ENGLEWOOD, Colo. -- **Travis Kelce is a tight end in name only.
Kansas City's leader in receptions is as likely to make plays from the backfield and the 'X' or 'Z' receiver positions as he is from a traditional tight-end alignment.
"He is a route-running tight end and he runs routes like a receiver," Defensive Coordinator Joe Woods said.
It was from one of the outside spots that Kelce scored on an 80-yard touchdown reception against the Broncos last Dec. 25, turning a bubble-screen reception that began one yard behind the line of scrimmage into an untouched sprint down the right sideline.
Kelce racked up 261 yards on 19 receptions against the Broncos last year, breaking 100 yards in both of the Chiefs' games against Denver. His eight 100-yard games over the last two seasons are the most in the NFL, matched by Atlanta's Julio Jones, Indianapolis' T.Y. Hilton and Pittsburgh's Antonio Brown. No other tight end has more than four 100-yard games in the last two seasons.
"He's definitely one of the best tight ends -- top two, top three," safety Will Parks said. "It's going to be a big challenge.
"Last year it was kind of rough, being a rookie going up against a savvy vet like that [who's] crafty and can get open in short spaces, is able to use his body better than anybody."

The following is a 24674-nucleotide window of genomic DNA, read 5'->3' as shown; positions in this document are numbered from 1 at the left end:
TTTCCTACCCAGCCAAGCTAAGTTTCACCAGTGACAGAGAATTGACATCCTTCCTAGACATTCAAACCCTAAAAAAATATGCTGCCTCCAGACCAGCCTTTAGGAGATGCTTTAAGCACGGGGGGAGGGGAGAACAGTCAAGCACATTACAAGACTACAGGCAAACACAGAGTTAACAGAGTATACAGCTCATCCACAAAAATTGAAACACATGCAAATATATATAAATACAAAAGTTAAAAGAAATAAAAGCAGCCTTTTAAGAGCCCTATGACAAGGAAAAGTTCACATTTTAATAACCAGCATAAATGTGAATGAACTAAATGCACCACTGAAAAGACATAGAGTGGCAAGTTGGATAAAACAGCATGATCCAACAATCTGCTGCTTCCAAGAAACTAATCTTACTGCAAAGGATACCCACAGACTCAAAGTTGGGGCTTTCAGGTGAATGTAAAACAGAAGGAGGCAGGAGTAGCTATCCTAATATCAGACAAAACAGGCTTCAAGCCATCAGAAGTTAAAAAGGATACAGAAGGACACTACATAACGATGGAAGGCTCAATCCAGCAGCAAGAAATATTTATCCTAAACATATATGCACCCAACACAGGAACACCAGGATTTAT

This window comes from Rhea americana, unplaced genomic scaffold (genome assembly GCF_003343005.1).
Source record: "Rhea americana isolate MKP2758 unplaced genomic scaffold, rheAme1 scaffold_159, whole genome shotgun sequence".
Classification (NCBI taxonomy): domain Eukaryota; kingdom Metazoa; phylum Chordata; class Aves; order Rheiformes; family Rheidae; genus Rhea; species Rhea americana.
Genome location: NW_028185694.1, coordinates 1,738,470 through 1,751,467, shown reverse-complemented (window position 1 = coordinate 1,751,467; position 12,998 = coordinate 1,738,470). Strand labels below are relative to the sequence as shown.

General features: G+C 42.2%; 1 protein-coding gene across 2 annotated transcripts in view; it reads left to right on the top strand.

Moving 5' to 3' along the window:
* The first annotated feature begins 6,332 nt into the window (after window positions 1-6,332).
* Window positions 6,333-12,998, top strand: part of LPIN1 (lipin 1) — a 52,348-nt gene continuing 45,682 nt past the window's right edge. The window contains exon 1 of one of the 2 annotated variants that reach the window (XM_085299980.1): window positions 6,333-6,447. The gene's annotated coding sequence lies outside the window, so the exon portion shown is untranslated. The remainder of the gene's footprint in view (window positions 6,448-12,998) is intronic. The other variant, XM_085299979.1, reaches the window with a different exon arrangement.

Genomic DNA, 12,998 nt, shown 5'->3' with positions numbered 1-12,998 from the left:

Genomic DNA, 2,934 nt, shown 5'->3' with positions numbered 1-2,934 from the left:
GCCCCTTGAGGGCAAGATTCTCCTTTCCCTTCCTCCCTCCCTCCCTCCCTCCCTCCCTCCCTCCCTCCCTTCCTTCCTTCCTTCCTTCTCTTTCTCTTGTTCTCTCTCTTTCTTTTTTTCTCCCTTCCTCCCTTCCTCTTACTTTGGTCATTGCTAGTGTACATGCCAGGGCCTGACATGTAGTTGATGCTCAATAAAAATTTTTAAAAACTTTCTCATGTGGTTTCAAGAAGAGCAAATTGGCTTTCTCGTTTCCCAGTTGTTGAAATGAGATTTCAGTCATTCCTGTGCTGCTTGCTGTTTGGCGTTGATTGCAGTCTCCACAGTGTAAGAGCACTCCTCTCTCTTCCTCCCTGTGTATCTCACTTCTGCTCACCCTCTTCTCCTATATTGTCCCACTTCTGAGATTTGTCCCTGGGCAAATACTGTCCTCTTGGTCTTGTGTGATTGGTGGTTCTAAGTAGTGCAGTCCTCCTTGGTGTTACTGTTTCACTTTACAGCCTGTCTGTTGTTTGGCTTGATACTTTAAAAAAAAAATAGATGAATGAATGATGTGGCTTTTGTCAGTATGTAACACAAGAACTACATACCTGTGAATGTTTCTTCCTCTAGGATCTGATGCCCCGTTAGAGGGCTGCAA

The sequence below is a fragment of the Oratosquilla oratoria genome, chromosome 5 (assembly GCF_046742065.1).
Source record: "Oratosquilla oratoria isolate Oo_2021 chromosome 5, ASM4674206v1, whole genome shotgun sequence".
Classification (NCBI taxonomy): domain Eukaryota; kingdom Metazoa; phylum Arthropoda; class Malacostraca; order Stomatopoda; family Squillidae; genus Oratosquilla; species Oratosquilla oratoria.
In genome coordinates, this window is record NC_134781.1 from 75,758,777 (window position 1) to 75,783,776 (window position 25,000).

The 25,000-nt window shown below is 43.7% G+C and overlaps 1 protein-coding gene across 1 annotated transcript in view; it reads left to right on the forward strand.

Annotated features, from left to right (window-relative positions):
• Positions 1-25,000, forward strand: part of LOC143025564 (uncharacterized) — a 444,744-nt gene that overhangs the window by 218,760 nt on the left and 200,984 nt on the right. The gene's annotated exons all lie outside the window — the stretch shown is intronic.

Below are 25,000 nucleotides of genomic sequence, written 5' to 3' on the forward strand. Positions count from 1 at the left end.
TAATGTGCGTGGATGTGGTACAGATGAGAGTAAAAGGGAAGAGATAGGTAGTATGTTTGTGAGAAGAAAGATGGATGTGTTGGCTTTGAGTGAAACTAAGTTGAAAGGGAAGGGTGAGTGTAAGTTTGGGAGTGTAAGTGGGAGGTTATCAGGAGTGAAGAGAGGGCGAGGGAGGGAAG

Because Kelce's route-running resembles that of a receiver and his build is that of a classic tight end, he is one of the most nightmarish individual matchups in the NFL.
"Most corners are too small, linebackers can't run with him and safeties are sometimes not big enough," Head Coach Vance Joseph said. "He is definitely a special talent when it comes to catching the football."
Joseph said he plans to use "multiple guys" to defend Kelce; safeties, linebackers and cornerbacks will likely all play a role. But given the threat posed by running back Kareem Hunt and wide receiver Tyreek Hill, the Broncos cannot overcommit resources to Kelce.
"The thing when you play teams that have talent at multiple positions, you have to pick and choose what you're going to do," Woods said. "If you turn all of your attention to one guy, now you have two or three other guys that are one-on-one or you create holes in you defense if you're not as stout versus the run.
"We have to be very careful in terms of what we're going to do. We do have a plan multiple ways in terms of trying to take care of him if he becomes an issue. He may have a few catches -- we just can't let him have a big one."
Defending Kelce won't just be about using multiple players, but also various tactics counter the Chiefs' success getting Kelce open.
"Last year, they had a good plan for us. They knew we manned up a lot, so they did a lot of pick routes, which caused him to get open," Parks said. There were a lot of things that they did, and kudos to them for scheming us.
"But it's a new year, same group but new mentality. We're going to go out there and get the job done."
Can Chris Harris Jr. and the Broncos' defense slow down Chiefs wide receiver Tyreek Hill? That will be just one battle to watch Monday night. (Photos: AP)